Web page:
Here is my own problem.
Let f be a function on (-oo,+oo) such that for any interval I, f is unbounded on I.
*I have been able to show that f is discontinous everywhere.
Now I want to find an example of such a function.
* shows how difficult it might be.
Or show it does not exist.
function is unbounded on all of them it must be infinite (undefined on
(-infty, infnty)) at the common point of the I_n's. This implies that it is undefined
everywhere so does not exist!
How about this for an idea:
1. let f(x)=0 for x irrational
2. Arrange the rationals [0,1) in the order 0, 1/2, 1/3, 2/3, 1/4, 2/4, 3,4,...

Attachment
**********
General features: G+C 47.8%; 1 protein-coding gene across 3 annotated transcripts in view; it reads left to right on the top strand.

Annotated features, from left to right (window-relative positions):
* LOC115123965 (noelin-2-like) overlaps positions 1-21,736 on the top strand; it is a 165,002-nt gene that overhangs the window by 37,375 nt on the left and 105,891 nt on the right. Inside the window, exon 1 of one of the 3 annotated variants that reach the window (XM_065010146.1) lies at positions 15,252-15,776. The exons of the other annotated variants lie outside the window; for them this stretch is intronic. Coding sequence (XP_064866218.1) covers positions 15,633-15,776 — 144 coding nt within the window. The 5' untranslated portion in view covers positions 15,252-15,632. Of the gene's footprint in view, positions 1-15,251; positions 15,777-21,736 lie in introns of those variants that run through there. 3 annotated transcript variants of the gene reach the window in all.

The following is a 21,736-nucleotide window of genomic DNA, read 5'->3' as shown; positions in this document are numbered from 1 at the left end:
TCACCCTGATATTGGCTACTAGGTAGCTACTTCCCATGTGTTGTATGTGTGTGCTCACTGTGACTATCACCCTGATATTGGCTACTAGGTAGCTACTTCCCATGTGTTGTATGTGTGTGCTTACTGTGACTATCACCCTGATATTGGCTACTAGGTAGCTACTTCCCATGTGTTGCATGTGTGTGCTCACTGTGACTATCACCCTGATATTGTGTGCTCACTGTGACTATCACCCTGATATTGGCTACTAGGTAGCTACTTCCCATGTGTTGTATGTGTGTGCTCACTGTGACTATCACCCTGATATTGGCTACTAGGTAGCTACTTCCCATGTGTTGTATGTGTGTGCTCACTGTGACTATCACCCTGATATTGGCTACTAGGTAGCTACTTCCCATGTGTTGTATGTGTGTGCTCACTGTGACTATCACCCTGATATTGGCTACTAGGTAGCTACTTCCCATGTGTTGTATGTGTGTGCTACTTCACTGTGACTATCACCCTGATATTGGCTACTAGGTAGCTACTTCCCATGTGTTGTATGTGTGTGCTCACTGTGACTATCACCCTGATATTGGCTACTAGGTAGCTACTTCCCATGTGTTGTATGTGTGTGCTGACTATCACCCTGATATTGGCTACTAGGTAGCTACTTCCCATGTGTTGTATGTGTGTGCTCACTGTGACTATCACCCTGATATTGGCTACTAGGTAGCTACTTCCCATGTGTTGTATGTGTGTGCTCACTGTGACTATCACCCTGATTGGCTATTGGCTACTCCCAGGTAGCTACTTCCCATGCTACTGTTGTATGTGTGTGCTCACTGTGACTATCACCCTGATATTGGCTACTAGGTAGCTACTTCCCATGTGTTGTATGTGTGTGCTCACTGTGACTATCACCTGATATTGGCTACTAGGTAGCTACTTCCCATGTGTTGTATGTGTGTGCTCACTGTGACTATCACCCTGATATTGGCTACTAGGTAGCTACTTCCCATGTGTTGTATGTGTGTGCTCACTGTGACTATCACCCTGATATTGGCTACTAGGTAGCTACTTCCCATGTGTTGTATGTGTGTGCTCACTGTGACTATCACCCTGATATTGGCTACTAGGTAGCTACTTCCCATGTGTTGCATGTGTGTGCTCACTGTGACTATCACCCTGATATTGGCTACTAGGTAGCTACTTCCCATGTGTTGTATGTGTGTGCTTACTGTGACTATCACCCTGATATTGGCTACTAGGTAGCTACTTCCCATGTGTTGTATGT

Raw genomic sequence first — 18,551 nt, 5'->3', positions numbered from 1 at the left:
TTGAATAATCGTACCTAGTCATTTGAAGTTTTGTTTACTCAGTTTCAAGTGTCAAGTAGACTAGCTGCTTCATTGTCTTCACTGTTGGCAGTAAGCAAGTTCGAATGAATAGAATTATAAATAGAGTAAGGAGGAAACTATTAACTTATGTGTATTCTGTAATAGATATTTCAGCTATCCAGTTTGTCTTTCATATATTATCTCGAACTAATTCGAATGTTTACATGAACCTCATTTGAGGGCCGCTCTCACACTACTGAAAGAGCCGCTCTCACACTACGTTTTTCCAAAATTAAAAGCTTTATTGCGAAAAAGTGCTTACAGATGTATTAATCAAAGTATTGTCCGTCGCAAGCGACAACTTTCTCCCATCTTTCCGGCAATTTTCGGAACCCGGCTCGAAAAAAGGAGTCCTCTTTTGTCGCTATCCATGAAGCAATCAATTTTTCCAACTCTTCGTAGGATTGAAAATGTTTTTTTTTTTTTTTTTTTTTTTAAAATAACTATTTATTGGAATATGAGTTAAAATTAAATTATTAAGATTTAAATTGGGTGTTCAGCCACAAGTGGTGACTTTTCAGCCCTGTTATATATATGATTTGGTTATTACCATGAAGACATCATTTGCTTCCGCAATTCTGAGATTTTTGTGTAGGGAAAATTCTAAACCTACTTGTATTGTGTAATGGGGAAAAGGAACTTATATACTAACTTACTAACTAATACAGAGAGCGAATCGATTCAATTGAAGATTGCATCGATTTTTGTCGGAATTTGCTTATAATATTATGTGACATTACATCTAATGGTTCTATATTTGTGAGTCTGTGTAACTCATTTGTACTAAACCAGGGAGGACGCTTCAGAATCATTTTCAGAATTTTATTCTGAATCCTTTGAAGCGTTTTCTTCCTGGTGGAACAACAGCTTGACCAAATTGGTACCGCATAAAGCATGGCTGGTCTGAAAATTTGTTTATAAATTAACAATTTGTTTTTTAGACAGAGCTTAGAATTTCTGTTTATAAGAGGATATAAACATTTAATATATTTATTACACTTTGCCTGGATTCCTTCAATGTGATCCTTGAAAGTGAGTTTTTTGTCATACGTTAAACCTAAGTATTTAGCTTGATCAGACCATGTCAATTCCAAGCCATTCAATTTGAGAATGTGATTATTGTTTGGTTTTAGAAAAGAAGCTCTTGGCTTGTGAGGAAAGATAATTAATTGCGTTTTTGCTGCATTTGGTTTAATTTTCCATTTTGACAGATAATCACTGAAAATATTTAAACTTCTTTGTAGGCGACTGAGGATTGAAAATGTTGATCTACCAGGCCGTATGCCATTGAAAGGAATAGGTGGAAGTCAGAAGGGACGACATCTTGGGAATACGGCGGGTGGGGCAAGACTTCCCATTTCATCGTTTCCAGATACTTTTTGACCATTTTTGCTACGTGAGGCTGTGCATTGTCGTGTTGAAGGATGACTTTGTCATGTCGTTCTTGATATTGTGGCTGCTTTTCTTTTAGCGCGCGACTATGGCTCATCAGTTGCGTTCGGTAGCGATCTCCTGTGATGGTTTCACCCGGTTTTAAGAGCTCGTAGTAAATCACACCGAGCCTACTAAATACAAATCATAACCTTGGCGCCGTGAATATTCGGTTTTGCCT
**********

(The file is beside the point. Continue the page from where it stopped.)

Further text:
3. Then if r_n is the n-th rational in this sequence then put f(r_n)=n
4. Put f(x) = f(frac(x)), frac(x) the fractional part of x.
Conjecture: F as defined above has the property you are looking for
(and if it does not it can be modified slightly to have)
But, remember the important point I mentioned. IT MUST be discontinous everywhere. It provides an easy check.
Note, if in your function it turns out that f(0)=0 then we have a problem. It is continous at 0.
I was discussing this with somebody else today he gave the following construction.
f(x)=0 for irrationals.
f(a/b)=b for rationals where gcd(|a|,b)=1 and a!=0
I think that works.
Because small intervals contain rationals with large denominators.
I think we should not forget this function, because it might be useful for disproving certain conjectures about functions.
Looking t what I suggested I now note that it needs the refinment (to make
my f single valued):
f(x) = 0 for x irrational.
for x rational f(x) = n, where x=r_n and n is the least n for which
this is true.